Welcome to our site!

Electro Tech is an online community (with over 170,000 members) who enjoy talking about and building electronic circuits, projects and gadgets. To participate you need to register. Registration is free. Click here to register now.

  • Welcome to our site! Electro Tech is an online community (with over 170,000 members) who enjoy talking about and building electronic circuits, projects and gadgets. To participate you need to register. Registration is free. Click here to register now.

Tape Echo

Status
Not open for further replies.

gurutzeta

New Member
Hello everyone!!!

I am trying to build a reel-to-reel echo machine or tape echo to use with my guitar. It consist on a cassette tape in a loop with a Record head and a play head both working simultaneously and separeted a certain distance (that creates the echo effect).

I managed to find all the parts I think I might need, but don't have much details about the Bias oscillator that I should use for the erase and record head. I've read that around 100kHz is OK, but what amplitude? any ideas, any easy solution available, any schemtic that I can base my design in.

Thanks in advance!!!
 

Nigel Goodwin

Super Moderator
Most Helpful Member
gurutzeta said:
Hello everyone!!!

I am trying to build a reel-to-reel echo machine or tape echo to use with my guitar. It consist on a cassette tape in a loop with a Record head and a play head both working simultaneously and separeted a certain distance (that creates the echo effect).

I managed to find all the parts I think I might need, but don't have much details about the Bias oscillator that I should use for the erase and record head. I've read that around 100kHz is OK, but what amplitude? any ideas, any easy solution available, any schemtic that I can base my design in.

Thanks in advance!!!

You will also need bias for the record head, it's probably easiest to simply copy the circuit from an already working cassette recorder - preferably the one the erase head came from (different erase heads will probably require different amounts of power, also the erase head is often an integral part of the oscillator circuit). If it's any help, the old Watkins Copycat had multiple playback heads, so you could switch different delays.
 

gurutzeta

New Member
Nigel Goodwin said:
You will also need bias for the record head, it's probably easiest to simply copy the circuit from an already working cassette recorder - preferably the one the erase head came from (different erase heads will probably require different amounts of power, also the erase head is often an integral part of the oscillator circuit). If it's any help, the old Watkins Copycat had multiple playback heads, so you could switch different delays.

Thanks for your help Nigel. My plan is to try to do everything from scratch, but I guess I will have to end up doing as you suggest.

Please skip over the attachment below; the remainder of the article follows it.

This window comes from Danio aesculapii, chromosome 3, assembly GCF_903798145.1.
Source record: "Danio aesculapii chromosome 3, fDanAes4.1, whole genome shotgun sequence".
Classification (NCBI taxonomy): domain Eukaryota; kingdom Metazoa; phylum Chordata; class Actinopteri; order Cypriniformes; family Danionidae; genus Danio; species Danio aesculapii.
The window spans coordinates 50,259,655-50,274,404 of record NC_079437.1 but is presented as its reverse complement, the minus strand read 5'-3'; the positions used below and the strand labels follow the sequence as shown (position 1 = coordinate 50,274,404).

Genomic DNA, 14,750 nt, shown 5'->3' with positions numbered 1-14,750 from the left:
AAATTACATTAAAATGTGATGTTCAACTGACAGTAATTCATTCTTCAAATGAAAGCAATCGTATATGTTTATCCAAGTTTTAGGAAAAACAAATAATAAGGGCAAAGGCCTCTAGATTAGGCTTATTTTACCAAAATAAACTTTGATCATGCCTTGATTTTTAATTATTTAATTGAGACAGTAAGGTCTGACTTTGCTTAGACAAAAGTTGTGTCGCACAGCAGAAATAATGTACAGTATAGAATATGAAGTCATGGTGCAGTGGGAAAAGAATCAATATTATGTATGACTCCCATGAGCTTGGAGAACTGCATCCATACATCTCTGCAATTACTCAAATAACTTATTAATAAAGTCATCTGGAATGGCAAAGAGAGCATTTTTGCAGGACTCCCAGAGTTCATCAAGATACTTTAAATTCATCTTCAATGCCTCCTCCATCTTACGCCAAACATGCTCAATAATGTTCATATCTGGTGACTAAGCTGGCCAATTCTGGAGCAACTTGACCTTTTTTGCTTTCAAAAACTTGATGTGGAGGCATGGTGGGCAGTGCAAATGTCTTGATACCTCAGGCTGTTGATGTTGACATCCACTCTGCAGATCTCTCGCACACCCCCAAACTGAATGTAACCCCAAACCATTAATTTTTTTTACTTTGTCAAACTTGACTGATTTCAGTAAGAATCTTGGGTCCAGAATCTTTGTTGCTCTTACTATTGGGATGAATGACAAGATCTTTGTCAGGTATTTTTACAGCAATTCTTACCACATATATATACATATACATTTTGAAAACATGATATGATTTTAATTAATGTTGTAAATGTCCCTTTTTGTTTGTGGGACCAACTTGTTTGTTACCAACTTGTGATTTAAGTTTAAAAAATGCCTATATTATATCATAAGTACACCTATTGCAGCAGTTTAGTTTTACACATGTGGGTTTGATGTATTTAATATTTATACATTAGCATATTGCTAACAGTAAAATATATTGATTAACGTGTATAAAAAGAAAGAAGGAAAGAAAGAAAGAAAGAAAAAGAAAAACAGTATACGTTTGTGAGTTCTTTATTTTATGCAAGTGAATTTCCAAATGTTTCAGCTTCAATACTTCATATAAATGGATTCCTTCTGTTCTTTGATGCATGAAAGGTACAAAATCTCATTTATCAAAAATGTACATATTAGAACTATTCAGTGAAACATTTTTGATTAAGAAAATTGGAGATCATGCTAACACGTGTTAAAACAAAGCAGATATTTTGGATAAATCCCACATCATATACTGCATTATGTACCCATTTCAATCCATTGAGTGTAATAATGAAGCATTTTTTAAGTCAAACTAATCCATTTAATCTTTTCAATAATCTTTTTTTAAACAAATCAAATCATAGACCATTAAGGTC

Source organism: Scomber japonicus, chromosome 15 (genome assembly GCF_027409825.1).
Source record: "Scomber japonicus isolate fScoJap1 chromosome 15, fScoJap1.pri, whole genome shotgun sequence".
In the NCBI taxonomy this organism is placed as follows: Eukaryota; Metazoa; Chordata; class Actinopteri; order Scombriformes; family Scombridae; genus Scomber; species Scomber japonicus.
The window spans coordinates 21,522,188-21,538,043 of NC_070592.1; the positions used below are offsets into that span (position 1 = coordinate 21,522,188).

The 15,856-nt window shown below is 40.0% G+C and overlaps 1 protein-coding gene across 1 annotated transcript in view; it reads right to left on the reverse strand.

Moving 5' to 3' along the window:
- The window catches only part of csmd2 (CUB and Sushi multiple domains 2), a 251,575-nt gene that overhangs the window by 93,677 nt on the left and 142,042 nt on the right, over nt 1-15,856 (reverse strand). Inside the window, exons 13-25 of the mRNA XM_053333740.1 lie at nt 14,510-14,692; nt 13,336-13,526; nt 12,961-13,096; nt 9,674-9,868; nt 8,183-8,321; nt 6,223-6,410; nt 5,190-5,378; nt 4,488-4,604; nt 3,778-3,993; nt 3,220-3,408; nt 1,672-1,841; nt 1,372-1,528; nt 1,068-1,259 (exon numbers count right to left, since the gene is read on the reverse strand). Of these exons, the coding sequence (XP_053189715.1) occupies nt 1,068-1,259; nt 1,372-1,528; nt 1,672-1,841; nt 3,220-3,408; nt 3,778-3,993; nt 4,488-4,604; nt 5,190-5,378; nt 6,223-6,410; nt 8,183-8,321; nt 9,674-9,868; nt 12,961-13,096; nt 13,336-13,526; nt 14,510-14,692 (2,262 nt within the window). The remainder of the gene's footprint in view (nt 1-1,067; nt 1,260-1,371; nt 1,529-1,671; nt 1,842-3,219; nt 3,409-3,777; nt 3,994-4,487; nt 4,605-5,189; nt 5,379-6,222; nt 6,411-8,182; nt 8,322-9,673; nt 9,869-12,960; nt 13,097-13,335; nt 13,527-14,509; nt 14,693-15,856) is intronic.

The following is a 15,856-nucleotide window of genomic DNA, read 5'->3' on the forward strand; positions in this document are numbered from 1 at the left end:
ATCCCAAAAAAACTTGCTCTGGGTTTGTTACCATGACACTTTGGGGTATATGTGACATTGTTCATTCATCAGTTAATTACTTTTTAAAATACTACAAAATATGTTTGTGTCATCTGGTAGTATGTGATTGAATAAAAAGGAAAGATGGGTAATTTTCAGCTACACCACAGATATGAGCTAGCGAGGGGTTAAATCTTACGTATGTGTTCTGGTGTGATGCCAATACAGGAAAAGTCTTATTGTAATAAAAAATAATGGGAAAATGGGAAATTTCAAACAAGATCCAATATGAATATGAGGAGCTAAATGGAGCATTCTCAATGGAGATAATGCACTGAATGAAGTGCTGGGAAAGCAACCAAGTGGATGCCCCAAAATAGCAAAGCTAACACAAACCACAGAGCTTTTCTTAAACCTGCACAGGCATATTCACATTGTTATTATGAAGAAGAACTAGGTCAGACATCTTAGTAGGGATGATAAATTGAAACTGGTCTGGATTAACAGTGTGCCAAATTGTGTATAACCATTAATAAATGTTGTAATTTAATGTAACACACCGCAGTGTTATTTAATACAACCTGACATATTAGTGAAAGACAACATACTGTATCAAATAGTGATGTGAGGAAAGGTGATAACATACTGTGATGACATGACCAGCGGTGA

About the different playback heads, that was also my idea.

Thanks
 

bmcculla

New Member
Have you considered a digital solution? I don't think it would be too hard to run the signal into your computers soundcard, process it and output it. The delay function is a simple case of a FIR (Finite impulse response) filter which is not as complicated as it sounds. I'd bet there is source code implementing A FIR filter on the internet somewhere. Using a generic FIR filter instead of a simple delay would allow all sorts of neat filters.

Just a thought
Brent
 

Nigel Goodwin

Super Moderator
Most Helpful Member
bmcculla said:
Have you considered a digital solution? I don't think it would be too hard to run the signal into your computers soundcard, process it and output it. The delay function is a simple case of a FIR (Finite impulse response) filter which is not as complicated as it sounds. I'd bet there is source code implementing A FIR filter on the internet somewhere. Using a generic FIR filter instead of a simple delay would allow all sorts of neat filters.

Just a thought
Brent

There's a big revival at the moment for old tape echo units, modern digital ones don't sound quite the same! - WEM Copycats which were being binned a few years ago are now fetching big money (but not from me!).
 

bmcculla

New Member
I wonder if you could emulate the tape unit with a digital filter? Measure the impulse response of the tape unit and use that as your filter. Or is the difference in sound a product of the digital sampling?
 

crust

Member
I would imagine it is probably quite complicated. In this weeks EE times there is an article about synthesizing the sound of a famous pipe organ. Understandably the organ is more complex, but trying to find the transfer function of either one is probably very difficult.
 

gurutzeta

New Member
I am afraid that the digital way is not a solution, no adc or dac would ever touch the tone of my guitar!!!

Just joking, but as Nigel said, it won't sound as a good old tape echo and besides, having a computer turned on involves noise in the guitar coming from the monitor, fan noise and a pain to carry to gigs.

I found the schematics of an old transistor based tape echo, the roland space echo, so I think I will go for a clone of that one
 
Status
Not open for further replies.

Latest threads

EE World Online Articles

Loading
Top